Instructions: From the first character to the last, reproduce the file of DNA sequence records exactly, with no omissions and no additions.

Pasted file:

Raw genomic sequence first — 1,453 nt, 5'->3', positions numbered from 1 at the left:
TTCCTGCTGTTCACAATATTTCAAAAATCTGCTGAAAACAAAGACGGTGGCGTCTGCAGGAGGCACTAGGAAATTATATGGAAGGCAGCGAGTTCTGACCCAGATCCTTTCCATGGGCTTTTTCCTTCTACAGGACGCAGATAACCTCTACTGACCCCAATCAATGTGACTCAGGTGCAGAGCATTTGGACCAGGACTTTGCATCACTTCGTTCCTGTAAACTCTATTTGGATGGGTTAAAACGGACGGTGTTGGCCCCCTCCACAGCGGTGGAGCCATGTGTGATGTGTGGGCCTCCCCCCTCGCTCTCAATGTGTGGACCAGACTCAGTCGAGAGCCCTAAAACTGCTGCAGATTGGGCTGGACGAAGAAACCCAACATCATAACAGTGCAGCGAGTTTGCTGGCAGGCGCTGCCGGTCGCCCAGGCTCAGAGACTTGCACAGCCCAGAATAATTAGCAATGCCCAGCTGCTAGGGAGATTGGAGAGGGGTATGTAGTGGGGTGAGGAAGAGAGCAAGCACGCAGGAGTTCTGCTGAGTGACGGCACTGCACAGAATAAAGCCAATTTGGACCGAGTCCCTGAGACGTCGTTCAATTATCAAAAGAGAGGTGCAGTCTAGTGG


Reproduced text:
Raw genomic sequence first — 1,453 nt, 5'->3', positions numbered from 1 at the left:
TTCCTGCTGTTCACAATATTTCAAAAATCTGCTGAAAACAAAGACGGTGGCGTCTGCAGGAGGCACTAGGAAATTATATGGAAGGCAGCGAGTTCTGACCCAGATCCTTTCCATGGGCTTTTTCCTTCTACAGGACGCAGATAACCTCTACTGACCCCAATCAATGTGACTCAGGTGCAGAGCATTTGGACCAGGACTTTGCATCACTTCGTTCCTGTAAACTCTATTTGGATGGGTTAAAACGGACGGTGTTGGCCCCCTCCACAGCGGTGGAGCCATGTGTGATGTGTGGGCCTCCCCCCTCGCTCTCAATGTGTGGACCAGACTCAGTCGAGAGCCCTAAAACTGCTGCAGATTGGGCTGGACGAAGAAACCCAACATCATAACAGTGCAGCGAGTTTGCTGGCAGGCGCTGCCGGTCGCCCAGGCTCAGAGACTTGCACAGCCCAGAATAATTAGCAATGCCCAGCTGCTAGGGAGATTGGAGAGGGGTATGTAGTGGGGTGAGGAAGAGAGCAAGCACGCAGGAGTTCTGCTGAGTGACGGCACTGCACAGAATAAAGCCAATTTGGACCGAGTCCCTGAGACGTCGTTCAATTATCAAAAGAGAGGTGCAGTCTAGTGG